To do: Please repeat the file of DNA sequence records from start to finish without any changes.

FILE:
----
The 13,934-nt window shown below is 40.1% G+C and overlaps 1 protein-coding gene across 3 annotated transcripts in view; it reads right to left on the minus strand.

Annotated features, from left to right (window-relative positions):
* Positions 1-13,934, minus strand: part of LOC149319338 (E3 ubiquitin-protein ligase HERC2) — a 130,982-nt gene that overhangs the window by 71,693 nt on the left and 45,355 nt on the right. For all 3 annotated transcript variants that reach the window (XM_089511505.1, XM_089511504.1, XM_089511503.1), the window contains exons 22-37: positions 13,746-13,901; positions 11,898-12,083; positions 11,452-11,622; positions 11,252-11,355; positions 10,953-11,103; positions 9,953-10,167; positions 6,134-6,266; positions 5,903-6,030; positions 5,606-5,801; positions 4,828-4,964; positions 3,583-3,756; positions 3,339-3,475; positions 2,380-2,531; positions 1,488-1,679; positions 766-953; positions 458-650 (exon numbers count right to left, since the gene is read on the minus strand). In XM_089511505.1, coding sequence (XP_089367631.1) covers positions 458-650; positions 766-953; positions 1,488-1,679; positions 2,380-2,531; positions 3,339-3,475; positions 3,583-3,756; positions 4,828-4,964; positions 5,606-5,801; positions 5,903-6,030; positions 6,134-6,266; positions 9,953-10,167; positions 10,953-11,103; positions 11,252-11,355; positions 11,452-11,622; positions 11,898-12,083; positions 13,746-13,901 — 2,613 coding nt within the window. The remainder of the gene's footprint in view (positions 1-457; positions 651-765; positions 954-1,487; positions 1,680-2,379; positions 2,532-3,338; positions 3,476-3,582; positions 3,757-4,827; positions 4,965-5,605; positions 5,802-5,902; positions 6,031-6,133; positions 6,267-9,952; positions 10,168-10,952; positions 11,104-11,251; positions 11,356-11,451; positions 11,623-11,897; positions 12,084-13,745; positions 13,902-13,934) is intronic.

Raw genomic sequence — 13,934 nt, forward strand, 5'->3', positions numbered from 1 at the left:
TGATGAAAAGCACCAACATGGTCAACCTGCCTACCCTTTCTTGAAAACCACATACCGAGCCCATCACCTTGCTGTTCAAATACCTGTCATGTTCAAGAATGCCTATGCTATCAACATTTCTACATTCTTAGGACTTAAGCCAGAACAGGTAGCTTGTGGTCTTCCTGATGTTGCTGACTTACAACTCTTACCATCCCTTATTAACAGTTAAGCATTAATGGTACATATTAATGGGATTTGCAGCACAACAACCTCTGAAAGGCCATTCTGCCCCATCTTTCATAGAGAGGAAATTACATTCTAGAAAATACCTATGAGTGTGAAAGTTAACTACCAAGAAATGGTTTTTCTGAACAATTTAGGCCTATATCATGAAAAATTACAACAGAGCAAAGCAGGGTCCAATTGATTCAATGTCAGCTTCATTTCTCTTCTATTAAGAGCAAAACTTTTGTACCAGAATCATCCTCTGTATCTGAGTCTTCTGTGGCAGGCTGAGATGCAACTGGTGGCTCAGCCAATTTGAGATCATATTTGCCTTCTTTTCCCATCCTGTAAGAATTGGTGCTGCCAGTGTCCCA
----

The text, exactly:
The 13,934-nt window shown below is 40.1% G+C and overlaps 1 protein-coding gene across 3 annotated transcripts in view; it reads right to left on the minus strand.

Annotated features, from left to right (window-relative positions):
* Positions 1-13,934, minus strand: part of LOC149319338 (E3 ubiquitin-protein ligase HERC2) — a 130,982-nt gene that overhangs the window by 71,693 nt on the left and 45,355 nt on the right. For all 3 annotated transcript variants that reach the window (XM_089511505.1, XM_089511504.1, XM_089511503.1), the window contains exons 22-37: positions 13,746-13,901; positions 11,898-12,083; positions 11,452-11,622; positions 11,252-11,355; positions 10,953-11,103; positions 9,953-10,167; positions 6,134-6,266; positions 5,903-6,030; positions 5,606-5,801; positions 4,828-4,964; positions 3,583-3,756; positions 3,339-3,475; positions 2,380-2,531; positions 1,488-1,679; positions 766-953; positions 458-650 (exon numbers count right to left, since the gene is read on the minus strand). In XM_089511505.1, coding sequence (XP_089367631.1) covers positions 458-650; positions 766-953; positions 1,488-1,679; positions 2,380-2,531; positions 3,339-3,475; positions 3,583-3,756; positions 4,828-4,964; positions 5,606-5,801; positions 5,903-6,030; positions 6,134-6,266; positions 9,953-10,167; positions 10,953-11,103; positions 11,252-11,355; positions 11,452-11,622; positions 11,898-12,083; positions 13,746-13,901 — 2,613 coding nt within the window. The remainder of the gene's footprint in view (positions 1-457; positions 651-765; positions 954-1,487; positions 1,680-2,379; positions 2,532-3,338; positions 3,476-3,582; positions 3,757-4,827; positions 4,965-5,605; positions 5,802-5,902; positions 6,031-6,133; positions 6,267-9,952; positions 10,168-10,952; positions 11,104-11,251; positions 11,356-11,451; positions 11,623-11,897; positions 12,084-13,745; positions 13,902-13,934) is intronic.

Raw genomic sequence — 13,934 nt, forward strand, 5'->3', positions numbered from 1 at the left:
TGATGAAAAGCACCAACATGGTCAACCTGCCTACCCTTTCTTGAAAACCACATACCGAGCCCATCACCTTGCTGTTCAAATACCTGTCATGTTCAAGAATGCCTATGCTATCAACATTTCTACATTCTTAGGACTTAAGCCAGAACAGGTAGCTTGTGGTCTTCCTGATGTTGCTGACTTACAACTCTTACCATCCCTTATTAACAGTTAAGCATTAATGGTACATATTAATGGGATTTGCAGCACAACAACCTCTGAAAGGCCATTCTGCCCCATCTTTCATAGAGAGGAAATTACATTCTAGAAAATACCTATGAGTGTGAAAGTTAACTACCAAGAAATGGTTTTTCTGAACAATTTAGGCCTATATCATGAAAAATTACAACAGAGCAAAGCAGGGTCCAATTGATTCAATGTCAGCTTCATTTCTCTTCTATTAAGAGCAAAACTTTTGTACCAGAATCATCCTCTGTATCTGAGTCTTCTGTGGCAGGCTGAGATGCAACTGGTGGCTCAGCCAATTTGAGATCATATTTGCCTTCTTTTCCCATCCTGTAAGAATTGGTGCTGCCAGTGTCCCA